[1] More specifically, alienation usually is the recognition that one is a member of an historical kind (as discussed in section 3) and so stands in an historical relation that another historical kind or member thereof does not.  For example, a member of the historical kind “English speakers” will experience alienation when among a group of Russian speakers and so becomes cognizant of the fact that he does not bear the same historical relation to the other members of the group as they bear to one another.
[2] For a detailed account of the nature of conceptual tracking of individuals see Millikan (2000).

Why Diversity Reduces Social Capital, part III. Bridging Social Capital: Historical Kinds and Cultural Homeostasis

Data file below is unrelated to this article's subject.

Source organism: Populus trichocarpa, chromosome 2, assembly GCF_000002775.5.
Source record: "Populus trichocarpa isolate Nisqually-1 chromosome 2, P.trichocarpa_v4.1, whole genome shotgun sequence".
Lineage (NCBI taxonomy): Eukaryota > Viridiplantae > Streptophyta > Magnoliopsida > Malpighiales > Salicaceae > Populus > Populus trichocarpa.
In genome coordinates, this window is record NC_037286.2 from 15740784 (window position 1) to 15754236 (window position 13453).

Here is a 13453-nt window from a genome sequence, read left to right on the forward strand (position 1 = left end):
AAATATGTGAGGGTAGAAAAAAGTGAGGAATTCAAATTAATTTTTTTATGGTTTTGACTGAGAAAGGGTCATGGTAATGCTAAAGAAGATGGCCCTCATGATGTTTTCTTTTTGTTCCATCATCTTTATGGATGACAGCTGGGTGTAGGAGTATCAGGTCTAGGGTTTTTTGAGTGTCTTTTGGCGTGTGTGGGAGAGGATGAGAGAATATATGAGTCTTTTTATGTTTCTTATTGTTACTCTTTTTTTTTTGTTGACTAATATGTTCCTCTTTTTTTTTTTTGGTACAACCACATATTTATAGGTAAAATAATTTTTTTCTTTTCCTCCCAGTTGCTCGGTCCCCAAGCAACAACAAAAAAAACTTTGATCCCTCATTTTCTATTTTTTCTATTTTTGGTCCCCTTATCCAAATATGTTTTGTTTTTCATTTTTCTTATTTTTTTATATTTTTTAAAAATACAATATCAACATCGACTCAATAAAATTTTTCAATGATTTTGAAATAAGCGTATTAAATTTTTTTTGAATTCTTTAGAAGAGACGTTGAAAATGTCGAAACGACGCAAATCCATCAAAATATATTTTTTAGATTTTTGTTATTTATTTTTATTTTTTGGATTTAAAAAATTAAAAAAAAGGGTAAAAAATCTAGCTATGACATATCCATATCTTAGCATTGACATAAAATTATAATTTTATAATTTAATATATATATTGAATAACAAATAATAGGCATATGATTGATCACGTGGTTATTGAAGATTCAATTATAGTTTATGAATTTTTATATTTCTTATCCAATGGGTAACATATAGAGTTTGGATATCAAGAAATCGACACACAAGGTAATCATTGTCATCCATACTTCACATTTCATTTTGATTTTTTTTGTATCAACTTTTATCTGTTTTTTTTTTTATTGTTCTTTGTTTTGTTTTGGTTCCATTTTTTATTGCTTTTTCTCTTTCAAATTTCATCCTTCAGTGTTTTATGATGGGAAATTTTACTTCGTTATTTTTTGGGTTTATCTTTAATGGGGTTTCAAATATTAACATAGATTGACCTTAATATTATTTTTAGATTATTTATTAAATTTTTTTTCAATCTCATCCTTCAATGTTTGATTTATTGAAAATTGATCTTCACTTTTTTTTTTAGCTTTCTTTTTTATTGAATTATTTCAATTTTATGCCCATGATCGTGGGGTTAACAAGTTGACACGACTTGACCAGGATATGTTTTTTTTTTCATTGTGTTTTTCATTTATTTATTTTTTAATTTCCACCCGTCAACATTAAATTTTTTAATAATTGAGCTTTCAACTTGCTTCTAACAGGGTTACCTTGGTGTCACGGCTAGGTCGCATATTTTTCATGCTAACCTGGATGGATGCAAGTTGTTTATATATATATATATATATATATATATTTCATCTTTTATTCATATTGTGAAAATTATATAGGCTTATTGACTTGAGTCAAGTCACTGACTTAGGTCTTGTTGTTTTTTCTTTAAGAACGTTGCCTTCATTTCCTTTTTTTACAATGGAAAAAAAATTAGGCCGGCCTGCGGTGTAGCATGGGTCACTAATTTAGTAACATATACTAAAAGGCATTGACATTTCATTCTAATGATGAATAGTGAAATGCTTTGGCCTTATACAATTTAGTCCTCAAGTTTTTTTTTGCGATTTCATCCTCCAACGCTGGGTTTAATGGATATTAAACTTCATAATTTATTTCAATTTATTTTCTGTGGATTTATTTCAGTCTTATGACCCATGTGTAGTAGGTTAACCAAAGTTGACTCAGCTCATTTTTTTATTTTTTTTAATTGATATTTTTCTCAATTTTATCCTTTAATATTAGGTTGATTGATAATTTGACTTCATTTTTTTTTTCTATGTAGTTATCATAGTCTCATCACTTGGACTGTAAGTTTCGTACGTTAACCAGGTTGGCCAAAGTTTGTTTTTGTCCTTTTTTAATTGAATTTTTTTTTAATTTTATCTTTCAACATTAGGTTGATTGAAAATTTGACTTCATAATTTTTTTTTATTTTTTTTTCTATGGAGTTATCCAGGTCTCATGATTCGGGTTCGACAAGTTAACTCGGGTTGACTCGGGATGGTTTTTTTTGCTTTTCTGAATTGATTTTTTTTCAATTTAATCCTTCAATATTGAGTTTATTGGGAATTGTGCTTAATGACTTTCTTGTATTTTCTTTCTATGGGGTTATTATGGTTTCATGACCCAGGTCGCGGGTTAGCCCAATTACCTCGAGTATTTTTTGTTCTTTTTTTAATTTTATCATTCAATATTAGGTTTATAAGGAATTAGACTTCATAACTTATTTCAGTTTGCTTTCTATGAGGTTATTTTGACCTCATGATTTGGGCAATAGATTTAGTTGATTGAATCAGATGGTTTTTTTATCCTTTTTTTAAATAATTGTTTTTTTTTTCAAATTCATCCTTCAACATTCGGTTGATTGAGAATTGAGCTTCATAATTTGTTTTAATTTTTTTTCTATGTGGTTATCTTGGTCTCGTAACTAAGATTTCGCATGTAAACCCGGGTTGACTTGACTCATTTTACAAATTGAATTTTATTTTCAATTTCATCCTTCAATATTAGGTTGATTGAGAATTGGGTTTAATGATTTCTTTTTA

Throughout this article I have assumed that there is only one model of diversity, what we might call micro-level or inter-personal diversity.  But since the world has always been diverse, and high levels of social capital have existed in the past, and still do persist in many places around the world, the question should be what kind of diversity is compatible with social capital.  Start by considering that every kind of diversity is also a kind of homogeny.  For example, if every street containing one-hundred houses contained representatives of one-hundred different cultures, in one sense this would be diverse, but in another sense it would be entirely homogenous in that every street would be like every other street.  There is of course another type of diversity, intercultural diversity.  It is generally understood that this kind of diversity is compatible with social capital of a different kind:  what is usually called bridging social capital.  The thesis of this article is that both bonding and bridging social capital have a common nature and are at root interpersonal stabilizing proper functions.  Where they differ is in the type of things that are so related:  individuals within what Millikan calls historical kinds in the former case, and between individuals belonging to different historical kinds in the latter.  And so the purpose of this section is to provide a teleological account of bridging social capital and the nature of the objects that are thusly bridged.